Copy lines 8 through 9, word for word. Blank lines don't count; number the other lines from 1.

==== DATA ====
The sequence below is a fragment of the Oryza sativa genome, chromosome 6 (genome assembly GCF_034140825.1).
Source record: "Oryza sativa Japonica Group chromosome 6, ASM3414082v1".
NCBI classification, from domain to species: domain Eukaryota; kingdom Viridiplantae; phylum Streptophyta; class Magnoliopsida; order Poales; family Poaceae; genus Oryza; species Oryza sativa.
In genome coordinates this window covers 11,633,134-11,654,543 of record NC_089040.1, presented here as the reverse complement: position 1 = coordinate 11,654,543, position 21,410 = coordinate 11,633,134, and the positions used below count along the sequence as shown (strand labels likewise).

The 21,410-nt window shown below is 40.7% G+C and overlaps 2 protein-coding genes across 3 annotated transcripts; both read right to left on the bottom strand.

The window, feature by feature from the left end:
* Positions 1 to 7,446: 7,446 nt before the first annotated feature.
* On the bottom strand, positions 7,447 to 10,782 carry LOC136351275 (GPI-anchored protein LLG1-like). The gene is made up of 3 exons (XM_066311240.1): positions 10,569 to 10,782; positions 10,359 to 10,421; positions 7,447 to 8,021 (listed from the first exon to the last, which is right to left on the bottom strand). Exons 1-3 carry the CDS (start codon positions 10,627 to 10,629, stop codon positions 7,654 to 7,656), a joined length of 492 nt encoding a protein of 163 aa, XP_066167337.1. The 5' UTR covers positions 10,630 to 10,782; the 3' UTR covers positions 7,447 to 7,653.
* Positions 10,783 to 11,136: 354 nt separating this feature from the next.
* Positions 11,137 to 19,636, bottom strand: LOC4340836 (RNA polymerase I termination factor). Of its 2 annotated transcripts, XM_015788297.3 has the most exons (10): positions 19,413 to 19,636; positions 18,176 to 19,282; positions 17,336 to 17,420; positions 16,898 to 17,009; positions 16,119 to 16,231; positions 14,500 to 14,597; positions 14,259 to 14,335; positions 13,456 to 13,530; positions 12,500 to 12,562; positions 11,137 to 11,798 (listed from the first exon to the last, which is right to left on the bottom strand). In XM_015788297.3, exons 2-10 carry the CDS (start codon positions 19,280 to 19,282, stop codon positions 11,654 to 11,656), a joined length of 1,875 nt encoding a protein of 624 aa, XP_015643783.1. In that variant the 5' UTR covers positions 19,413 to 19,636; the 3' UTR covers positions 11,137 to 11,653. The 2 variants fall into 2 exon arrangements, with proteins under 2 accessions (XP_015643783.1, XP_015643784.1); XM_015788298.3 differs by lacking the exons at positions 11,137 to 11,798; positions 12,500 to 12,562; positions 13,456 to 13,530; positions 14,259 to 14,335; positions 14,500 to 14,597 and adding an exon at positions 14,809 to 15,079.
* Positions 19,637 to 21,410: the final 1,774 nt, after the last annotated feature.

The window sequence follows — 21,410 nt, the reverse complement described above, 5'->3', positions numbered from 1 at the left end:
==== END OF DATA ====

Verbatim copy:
* On the bottom strand, positions 7,447 to 10,782 carry LOC136351275 (GPI-anchored protein LLG1-like). The gene is made up of 3 exons (XM_066311240.1): positions 10,569 to 10,782; positions 10,359 to 10,421; positions 7,447 to 8,021 (listed from the first exon to the last, which is right to left on the bottom strand). Exons 1-3 carry the CDS (start codon positions 10,627 to 10,629, stop codon positions 7,654 to 7,656), a joined length of 492 nt encoding a protein of 163 aa, XP_066167337.1. The 5' UTR covers positions 10,630 to 10,782; the 3' UTR covers positions 7,447 to 7,653.
* Positions 10,783 to 11,136: 354 nt separating this feature from the next.